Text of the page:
Lent & Luck


Ahh, wie gehts?


So today is Ash Wednesday and although I didn't make it to church (sorry Grandma) - I did spend some time thinking about what I wanted to give up for Lent....now I'll be the first person to tell you I am no good at fasting, when I don't eat - I get grumpy and irritable and just no fun to be around but I do want to participate in this Lenten season, so I finally decided on all things sweet (yes that includes my beloved brownies) and TV (shock shock horror horror)....I'm hoping it will get me focused on my spiritual life and general self-discipline, so watch this space for my progress...my record so far is 3 days - pitiful I know


So I read an interesting article on one of my fav photographer's blog today and I thought I would share as I'm sure quite a few photographers can relate to this. The article can be found on his blog at :

You got lucky

"One of my favourite haunts on the internet is the Telegraph's Photography section. Today it was this article on the latest Wildlife Photographer of the Year images that caught my eye, and in particular this quote from the article;

"Few things irritate photographers more than that knowing smile as someone looks at one of their pictures and tells them how lucky they were to get it. But with modern cameras capable of doing much of the photographic process automatically, it is hard to shake off the suspicion that photography is getting easier."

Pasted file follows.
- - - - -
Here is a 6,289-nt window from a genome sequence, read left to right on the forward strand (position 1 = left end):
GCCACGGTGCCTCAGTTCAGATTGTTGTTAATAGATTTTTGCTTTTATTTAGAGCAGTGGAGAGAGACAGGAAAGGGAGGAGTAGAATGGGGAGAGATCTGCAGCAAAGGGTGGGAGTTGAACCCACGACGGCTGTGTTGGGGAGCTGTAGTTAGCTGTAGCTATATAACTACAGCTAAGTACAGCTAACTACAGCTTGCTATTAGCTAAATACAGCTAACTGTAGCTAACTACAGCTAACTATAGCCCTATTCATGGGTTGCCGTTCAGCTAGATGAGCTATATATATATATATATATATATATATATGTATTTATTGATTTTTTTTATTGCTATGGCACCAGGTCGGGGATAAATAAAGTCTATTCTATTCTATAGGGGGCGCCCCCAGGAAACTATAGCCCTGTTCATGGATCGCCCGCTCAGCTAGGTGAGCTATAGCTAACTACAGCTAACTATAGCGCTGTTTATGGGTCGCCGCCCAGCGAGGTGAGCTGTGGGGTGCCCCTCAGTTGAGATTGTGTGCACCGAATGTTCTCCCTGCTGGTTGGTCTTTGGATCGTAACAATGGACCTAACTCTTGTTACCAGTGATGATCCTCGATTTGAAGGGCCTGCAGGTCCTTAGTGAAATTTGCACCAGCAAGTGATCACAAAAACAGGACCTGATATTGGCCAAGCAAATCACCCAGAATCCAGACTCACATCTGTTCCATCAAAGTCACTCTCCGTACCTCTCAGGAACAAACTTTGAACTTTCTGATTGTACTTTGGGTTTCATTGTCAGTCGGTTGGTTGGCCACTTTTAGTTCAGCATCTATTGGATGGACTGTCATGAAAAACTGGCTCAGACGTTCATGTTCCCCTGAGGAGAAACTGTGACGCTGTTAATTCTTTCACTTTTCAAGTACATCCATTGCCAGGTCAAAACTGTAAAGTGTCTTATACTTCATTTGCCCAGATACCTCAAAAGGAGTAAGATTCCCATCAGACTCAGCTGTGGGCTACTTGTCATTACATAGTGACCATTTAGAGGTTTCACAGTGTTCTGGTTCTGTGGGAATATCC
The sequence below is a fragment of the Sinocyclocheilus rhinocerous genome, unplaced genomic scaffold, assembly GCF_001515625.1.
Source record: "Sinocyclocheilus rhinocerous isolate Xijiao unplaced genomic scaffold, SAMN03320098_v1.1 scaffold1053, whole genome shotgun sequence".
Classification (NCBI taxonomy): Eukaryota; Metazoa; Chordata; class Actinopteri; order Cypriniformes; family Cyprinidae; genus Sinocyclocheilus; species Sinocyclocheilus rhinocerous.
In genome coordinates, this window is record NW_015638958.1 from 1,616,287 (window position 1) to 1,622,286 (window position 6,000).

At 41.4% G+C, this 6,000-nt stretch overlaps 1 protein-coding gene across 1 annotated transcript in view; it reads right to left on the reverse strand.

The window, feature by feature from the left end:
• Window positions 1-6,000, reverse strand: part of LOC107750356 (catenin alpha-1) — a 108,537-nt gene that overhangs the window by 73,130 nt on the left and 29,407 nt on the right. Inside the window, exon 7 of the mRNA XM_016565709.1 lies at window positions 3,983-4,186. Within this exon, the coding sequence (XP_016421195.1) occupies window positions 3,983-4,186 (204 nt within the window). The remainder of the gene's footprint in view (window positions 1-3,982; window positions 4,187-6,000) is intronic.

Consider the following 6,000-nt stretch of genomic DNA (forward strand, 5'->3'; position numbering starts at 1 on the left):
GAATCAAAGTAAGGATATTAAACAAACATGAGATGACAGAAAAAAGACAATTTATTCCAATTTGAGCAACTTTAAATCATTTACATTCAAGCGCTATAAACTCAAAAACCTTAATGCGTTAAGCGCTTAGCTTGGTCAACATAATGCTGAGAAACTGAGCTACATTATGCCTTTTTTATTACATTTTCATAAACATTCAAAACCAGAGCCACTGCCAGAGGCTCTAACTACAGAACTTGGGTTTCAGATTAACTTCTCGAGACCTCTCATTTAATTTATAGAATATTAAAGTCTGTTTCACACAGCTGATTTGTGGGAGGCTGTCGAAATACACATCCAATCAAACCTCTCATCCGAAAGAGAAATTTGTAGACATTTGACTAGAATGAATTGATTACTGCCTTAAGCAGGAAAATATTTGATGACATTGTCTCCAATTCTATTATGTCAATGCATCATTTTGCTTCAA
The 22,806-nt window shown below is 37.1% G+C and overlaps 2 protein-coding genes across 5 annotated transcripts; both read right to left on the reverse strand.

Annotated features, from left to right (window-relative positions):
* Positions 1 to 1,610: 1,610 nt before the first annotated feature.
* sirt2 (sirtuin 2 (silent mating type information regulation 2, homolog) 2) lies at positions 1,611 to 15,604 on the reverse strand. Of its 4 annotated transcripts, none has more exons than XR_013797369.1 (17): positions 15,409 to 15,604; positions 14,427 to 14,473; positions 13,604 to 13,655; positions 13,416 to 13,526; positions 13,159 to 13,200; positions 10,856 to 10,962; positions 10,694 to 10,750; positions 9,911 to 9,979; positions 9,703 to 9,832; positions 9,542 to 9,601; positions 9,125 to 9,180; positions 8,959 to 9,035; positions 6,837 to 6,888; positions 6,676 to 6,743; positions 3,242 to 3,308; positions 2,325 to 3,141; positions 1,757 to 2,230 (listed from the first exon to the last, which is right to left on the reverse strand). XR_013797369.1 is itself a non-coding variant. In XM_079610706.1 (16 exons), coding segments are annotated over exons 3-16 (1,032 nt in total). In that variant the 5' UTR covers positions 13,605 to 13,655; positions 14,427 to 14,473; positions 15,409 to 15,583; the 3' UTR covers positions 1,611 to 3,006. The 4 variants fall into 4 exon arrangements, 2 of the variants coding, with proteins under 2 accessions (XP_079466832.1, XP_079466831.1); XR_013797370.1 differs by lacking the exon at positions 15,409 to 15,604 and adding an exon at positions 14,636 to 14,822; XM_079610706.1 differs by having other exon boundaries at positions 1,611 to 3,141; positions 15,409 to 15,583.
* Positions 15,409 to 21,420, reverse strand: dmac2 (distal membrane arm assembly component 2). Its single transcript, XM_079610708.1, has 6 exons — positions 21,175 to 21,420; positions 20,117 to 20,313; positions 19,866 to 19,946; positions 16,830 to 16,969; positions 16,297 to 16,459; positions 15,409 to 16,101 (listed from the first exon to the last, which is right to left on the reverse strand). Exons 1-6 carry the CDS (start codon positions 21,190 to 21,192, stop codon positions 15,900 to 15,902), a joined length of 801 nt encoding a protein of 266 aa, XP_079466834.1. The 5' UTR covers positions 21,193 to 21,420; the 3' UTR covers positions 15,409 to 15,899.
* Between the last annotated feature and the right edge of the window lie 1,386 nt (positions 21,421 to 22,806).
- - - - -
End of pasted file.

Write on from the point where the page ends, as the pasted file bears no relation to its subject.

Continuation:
So much of the content of the article rang true with my own experiences albeit in wedding photography rather than shooting wildlife. If I had a pound for every time I've read on forums and heard people say to my face "You got lucky with shot" I would surely be a millionaire by now!! All this shows is profound ignorance of the processes involved in taking a photograph, and a belief that in order to be a photographer, you just need to know how to work a camera.

Photography is as hard today as it has always been; granted the mechanics of photography (pressing the shutter, working the exposure out etc) have become easier, but that is such a tiny part of taking a picture. A photographer is usually hired on their ability to see a picture - their 'eye' if you like, not how easy their camera is to operate.

For me, the camera constitutes just 10% of the actual picture taking process. The latest camera technology just makes that small part of the equation a little easier to accomplish, and for the experienced and creative professional, that 10% can allow the photographer to become more creative as a result. However it must be stressed that the camera does not take the picture - the photographer does. A poor image will still be a poor image regardless of how great the camera technology is."

My internet is misbehaving - so can't attach my piccies - will try again later.

Nyt nyt.


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